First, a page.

Diving into this year’s lab in Rome right after opening a show I have worked on intensively in the past 15 months in Berlin, I didn’t find it as hard or crazy as many of my colleagues have assumed. It felt more like getting into a hot bath after a long working day – the busy working brain reluctantly gets silenced as soon as the body gets in touch with the surface of the hot water. The sense takes over, the body slows down and the buzzing mind finally gives in, for a second. That being said, World Wide Lab has been everything but a comfy hot bath ever since our founding year, 2011 – “Stepping out of our comfort zone” to create work together every year is what we 12 directors from 9 countries have set our mind on. So where did that luxury second of relaxation come from?
We are in Rome! Um… this doesn’t necessarily sound relaxing. I even got hit by a cab in the craze of Roman traffic. Still, we are in ROME, a city that dazzles your eyes with beauty in every corner and numbs your ears with a language that does not seem to have any punctuation mark. After three years of New York City, this is a first for most of the native English speakers of our group to work in a completely foreign environment. But even for the other half, whose mother tongue is not English, it is still an experience of its own – to communicate in English, a foreign language in itself, to a group of actors, whose command of English varies radically and who performs in Italian, which is completely Greek to most of us. Exciting? Yes. Relaxing? Um…
Part of my training was very text-based but paradoxically, I have always directed in either German or English and never in my mother tongue, Mandarin. So I often get overly cautious about making sure language is being used properly in my performances and have never had the ease of just letting sentences flow. But somehow not being able to understand any word my Italian actors are speaking frees me in a certain way. I cannot connect to them through the actual spoken words but provided that we are on the same page about what we are trying to say with our piece, I quite often do not need those words to feel whether the moment is right or not, either. When the actors are clear, direct and honest about what they do in that very moment, a genuine connection, which goes beyond words, emerges.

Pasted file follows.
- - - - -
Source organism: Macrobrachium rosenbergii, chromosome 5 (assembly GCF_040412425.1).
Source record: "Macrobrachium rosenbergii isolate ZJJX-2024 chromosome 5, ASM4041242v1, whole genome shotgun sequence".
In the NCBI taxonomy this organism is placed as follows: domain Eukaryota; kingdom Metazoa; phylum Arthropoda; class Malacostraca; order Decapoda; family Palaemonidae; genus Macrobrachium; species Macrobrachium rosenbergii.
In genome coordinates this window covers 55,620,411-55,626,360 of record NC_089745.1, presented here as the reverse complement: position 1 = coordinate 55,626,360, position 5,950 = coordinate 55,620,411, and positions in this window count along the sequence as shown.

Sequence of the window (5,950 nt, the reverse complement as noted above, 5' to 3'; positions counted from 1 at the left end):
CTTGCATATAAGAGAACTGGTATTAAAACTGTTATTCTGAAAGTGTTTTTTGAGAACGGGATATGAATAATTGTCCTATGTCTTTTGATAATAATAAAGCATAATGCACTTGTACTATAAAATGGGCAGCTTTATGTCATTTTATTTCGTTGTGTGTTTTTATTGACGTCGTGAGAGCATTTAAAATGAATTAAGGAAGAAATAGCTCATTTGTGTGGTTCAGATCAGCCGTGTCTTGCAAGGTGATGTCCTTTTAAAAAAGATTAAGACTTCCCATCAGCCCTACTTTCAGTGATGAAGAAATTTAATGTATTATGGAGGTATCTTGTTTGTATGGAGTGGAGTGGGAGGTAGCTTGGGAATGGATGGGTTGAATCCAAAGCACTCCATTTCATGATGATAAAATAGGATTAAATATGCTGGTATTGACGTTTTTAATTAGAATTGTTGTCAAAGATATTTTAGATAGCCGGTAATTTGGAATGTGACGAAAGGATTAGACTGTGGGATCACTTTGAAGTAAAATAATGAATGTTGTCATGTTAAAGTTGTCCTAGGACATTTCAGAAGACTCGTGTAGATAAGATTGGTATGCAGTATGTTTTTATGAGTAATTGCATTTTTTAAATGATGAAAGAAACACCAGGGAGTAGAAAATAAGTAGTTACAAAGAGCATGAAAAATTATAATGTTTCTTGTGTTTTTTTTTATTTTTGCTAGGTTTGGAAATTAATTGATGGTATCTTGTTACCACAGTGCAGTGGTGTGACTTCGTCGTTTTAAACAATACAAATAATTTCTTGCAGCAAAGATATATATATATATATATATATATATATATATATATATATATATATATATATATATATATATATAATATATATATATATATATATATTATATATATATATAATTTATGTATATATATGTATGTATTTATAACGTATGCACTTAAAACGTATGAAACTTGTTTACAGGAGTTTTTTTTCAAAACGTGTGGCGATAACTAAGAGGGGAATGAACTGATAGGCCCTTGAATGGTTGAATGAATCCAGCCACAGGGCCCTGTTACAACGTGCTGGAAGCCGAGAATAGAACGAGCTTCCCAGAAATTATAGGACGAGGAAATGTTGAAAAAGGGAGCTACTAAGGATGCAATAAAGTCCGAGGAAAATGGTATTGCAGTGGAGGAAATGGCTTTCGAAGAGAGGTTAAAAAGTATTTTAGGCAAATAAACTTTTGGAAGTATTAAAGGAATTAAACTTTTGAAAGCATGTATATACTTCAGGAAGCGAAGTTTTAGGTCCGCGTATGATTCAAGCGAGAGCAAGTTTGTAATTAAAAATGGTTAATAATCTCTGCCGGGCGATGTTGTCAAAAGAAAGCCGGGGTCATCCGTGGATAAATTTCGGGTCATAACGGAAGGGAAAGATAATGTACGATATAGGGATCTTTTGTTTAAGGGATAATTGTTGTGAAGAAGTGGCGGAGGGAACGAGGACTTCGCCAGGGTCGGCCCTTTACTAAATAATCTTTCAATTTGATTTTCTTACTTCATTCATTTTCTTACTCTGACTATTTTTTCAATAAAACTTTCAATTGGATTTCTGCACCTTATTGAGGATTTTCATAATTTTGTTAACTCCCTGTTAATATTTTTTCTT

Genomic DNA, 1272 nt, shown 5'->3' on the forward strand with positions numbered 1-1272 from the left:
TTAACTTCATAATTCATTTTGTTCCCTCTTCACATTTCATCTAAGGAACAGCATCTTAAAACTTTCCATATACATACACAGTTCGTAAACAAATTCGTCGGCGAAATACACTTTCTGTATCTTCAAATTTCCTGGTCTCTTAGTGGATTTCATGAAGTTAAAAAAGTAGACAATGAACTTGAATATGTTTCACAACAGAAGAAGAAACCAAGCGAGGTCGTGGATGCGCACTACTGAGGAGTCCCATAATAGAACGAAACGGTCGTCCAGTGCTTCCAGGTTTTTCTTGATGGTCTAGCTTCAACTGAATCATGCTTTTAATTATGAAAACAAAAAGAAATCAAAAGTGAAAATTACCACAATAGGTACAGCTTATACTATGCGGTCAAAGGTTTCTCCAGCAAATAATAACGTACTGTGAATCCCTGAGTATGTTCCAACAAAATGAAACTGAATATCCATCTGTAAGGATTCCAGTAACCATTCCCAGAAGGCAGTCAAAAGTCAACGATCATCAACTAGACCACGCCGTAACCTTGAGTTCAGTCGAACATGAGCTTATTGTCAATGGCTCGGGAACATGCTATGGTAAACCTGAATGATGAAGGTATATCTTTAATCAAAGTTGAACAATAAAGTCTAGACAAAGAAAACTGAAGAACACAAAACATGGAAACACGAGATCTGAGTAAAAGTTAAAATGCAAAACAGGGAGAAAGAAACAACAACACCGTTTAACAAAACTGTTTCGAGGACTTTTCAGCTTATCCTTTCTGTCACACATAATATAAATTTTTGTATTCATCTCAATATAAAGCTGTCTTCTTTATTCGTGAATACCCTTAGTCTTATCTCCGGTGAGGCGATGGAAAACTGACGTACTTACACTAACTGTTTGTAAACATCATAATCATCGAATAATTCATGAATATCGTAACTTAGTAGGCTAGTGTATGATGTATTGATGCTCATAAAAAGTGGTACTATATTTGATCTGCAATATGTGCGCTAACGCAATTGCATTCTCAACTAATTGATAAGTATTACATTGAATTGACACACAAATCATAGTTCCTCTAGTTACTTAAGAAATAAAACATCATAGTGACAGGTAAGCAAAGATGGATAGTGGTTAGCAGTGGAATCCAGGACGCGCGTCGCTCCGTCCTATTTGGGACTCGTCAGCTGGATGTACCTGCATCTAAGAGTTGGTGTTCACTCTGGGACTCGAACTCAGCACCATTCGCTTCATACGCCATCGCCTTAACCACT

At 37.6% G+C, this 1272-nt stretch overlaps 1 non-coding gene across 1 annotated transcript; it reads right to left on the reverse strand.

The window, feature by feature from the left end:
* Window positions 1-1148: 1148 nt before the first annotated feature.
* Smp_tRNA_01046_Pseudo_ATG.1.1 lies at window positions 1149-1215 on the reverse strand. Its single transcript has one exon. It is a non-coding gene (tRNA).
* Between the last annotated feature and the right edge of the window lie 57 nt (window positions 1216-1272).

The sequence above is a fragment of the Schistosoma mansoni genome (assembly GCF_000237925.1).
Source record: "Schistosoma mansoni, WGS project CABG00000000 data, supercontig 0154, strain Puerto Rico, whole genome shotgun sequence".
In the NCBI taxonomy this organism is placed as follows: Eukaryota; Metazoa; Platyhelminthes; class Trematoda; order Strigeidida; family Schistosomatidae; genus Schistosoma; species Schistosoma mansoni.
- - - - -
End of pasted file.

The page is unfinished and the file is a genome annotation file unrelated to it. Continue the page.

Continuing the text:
But clarity does not just arrive, either. My co-director Jay Stern and I have spent half of our rehearsal time not only working on the Italian translation of our newly developed draft with our actors but also adapting our text based on their inputs and the continuous development of their characters. (Please see Jay’s blog post “translating” about this process.) Involving our actors in this adapting and translating process while we have little to no knowledge of the Italian language is definitely a new jump in terms of stepping out of our comfort zone. In a way, we are going even further with the spirit of World Wide Lab: A Directors Feast, which values co-directing, the sharing of responsibilities and the letting-loose of one’s own ego. This year, we have gone beyond ourselves as directors and invited our actors to share the authorship of this creative process. We don’t know where this will be taking us but it is ok not to know everything in advance, not to be in control all the time. As a matter of fact, it is liberating to be able to share this huge responsibility with some more independent creative equals.
So where did that luxury second of relaxation come from?
Except for our engaging actors being our creative partners, there are surely more factors which contribute to that luxurious second of mine: Thanks to Laura Caparotti and her production team, we are able to concentrate purely on directing this year. Thanks for the support of the Taiwanese Ministry of Culture, I am able to come at all and stay at a wonderful flat above the Spanish steps – I owe this to my dear friend Mr. Link, too! Thanks to my co-director Jay Stern, who shares the same working pace with me and has been amazingly attentive but New-Yorker-Like sufficient! Thanks to my forever collaborator Evan Tsitsias, who shared that “flying blue dress” moment with me, and a very special thank to Francesco Meola for sharing those hours in the emergency room with us and the amazing Risotto!
Can I have my award now?
– Chang Nai Wen, Taipei / Berlin